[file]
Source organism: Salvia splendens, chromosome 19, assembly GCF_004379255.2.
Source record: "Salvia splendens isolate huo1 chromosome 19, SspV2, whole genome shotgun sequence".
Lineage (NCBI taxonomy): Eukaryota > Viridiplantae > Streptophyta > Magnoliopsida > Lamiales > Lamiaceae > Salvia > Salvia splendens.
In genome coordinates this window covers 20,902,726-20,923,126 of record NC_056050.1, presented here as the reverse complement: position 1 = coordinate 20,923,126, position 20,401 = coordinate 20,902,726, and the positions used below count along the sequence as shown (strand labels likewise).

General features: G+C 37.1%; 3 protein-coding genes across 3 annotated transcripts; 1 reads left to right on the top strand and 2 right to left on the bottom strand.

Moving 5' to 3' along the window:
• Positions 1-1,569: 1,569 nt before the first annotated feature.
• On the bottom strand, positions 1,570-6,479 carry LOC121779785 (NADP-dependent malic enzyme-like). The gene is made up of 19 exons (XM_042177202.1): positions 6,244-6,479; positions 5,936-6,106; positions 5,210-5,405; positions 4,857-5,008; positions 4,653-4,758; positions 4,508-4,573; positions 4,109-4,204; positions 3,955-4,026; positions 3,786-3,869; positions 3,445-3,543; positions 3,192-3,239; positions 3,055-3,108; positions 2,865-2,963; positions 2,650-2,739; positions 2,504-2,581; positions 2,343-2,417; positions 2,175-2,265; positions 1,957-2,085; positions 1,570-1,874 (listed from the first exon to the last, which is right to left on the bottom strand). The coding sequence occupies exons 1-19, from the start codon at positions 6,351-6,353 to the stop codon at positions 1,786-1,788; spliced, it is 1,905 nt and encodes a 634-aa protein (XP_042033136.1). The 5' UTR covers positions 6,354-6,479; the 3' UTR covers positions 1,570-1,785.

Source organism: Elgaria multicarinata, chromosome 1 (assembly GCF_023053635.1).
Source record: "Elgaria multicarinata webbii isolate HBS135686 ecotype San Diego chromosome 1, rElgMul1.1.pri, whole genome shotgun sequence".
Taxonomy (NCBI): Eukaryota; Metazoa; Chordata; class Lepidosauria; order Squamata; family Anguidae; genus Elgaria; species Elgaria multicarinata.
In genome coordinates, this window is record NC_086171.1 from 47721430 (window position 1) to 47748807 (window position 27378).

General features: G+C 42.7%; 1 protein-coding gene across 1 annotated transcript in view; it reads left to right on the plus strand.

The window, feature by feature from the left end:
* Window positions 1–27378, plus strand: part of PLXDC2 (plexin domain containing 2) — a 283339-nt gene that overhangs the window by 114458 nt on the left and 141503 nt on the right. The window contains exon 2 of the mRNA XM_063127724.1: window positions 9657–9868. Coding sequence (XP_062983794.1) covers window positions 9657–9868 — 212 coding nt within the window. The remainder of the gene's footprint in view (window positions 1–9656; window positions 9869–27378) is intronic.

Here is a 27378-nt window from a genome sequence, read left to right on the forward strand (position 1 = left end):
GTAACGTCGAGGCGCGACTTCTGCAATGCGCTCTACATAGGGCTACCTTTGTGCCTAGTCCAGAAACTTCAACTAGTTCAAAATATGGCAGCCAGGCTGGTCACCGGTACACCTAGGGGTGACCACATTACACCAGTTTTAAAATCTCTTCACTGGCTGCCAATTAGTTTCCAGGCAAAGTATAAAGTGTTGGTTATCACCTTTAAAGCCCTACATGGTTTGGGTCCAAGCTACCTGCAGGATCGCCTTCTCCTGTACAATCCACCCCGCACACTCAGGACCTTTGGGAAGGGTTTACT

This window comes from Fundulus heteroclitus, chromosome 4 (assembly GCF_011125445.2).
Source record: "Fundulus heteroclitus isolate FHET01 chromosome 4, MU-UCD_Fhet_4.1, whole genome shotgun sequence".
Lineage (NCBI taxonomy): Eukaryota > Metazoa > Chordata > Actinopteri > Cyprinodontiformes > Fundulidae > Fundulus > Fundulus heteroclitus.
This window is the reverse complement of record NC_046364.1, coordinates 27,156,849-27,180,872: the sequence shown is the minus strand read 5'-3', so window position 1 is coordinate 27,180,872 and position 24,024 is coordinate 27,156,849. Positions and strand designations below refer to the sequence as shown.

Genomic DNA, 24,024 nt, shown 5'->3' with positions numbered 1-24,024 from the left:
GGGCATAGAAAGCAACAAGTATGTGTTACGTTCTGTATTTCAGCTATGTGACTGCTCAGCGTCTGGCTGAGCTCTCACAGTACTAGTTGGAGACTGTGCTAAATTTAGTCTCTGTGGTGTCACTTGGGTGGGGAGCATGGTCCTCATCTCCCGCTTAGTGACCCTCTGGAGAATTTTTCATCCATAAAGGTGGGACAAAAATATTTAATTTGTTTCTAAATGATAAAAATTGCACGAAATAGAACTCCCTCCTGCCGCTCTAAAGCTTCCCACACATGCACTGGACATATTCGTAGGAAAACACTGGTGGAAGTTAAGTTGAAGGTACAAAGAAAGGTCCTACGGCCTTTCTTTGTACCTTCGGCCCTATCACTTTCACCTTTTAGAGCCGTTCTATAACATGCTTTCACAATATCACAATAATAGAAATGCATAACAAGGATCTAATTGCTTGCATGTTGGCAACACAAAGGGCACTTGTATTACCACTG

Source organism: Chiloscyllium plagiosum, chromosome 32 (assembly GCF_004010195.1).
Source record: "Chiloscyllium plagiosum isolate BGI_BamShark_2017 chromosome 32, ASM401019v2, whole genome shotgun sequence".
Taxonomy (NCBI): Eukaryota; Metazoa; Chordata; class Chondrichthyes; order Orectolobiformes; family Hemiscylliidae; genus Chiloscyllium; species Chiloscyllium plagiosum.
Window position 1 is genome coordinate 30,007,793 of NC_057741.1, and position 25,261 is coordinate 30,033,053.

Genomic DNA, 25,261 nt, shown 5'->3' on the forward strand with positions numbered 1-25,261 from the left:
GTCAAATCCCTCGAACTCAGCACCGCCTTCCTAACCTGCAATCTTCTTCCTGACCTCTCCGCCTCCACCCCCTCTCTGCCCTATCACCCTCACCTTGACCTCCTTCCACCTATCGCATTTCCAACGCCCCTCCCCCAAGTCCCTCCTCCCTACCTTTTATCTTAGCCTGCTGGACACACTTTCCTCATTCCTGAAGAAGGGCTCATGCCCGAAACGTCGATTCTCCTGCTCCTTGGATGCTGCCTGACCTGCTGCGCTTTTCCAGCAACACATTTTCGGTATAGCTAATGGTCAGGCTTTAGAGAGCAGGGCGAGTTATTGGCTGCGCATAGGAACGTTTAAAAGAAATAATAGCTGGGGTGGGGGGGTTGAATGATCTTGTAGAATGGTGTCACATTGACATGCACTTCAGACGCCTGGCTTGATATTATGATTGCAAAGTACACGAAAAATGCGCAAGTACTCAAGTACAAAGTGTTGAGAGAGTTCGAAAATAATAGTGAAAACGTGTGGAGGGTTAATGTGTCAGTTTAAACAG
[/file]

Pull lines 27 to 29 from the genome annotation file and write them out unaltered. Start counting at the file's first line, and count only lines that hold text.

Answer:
Window position 1 is genome coordinate 30,007,793 of NC_057741.1, and position 25,261 is coordinate 30,033,053.

Genomic DNA, 25,261 nt, shown 5'->3' on the forward strand with positions numbered 1-25,261 from the left:
GTCAAATCCCTCGAACTCAGCACCGCCTTCCTAACCTGCAATCTTCTTCCTGACCTCTCCGCCTCCACCCCCTCTCTGCCCTATCACCCTCACCTTGACCTCCTTCCACCTATCGCATTTCCAACGCCCCTCCCCCAAGTCCCTCCTCCCTACCTTTTATCTTAGCCTGCTGGACACACTTTCCTCATTCCTGAAGAAGGGCTCATGCCCGAAACGTCGATTCTCCTGCTCCTTGGATGCTGCCTGACCTGCTGCGCTTTTCCAGCAACACATTTTCGGTATAGCTAATGGTCAGGCTTTAGAGAGCAGGGCGAGTTATTGGCTGCGCATAGGAACGTTTAAAAGAAATAATAGCTGGGGTGGGGGGGTTGAATGATCTTGTAGAATGGTGTCACATTGACATGCACTTCAGACGCCTGGCTTGATATTATGATTGCAAAGTACACGAAAAATGCGCAAGTACTCAAGTACAAAGTGTTGAGAGAGTTCGAAAATAATAGTGAAAACGTGTGGAGGGTTAATGTGTCAGTTTAAACAG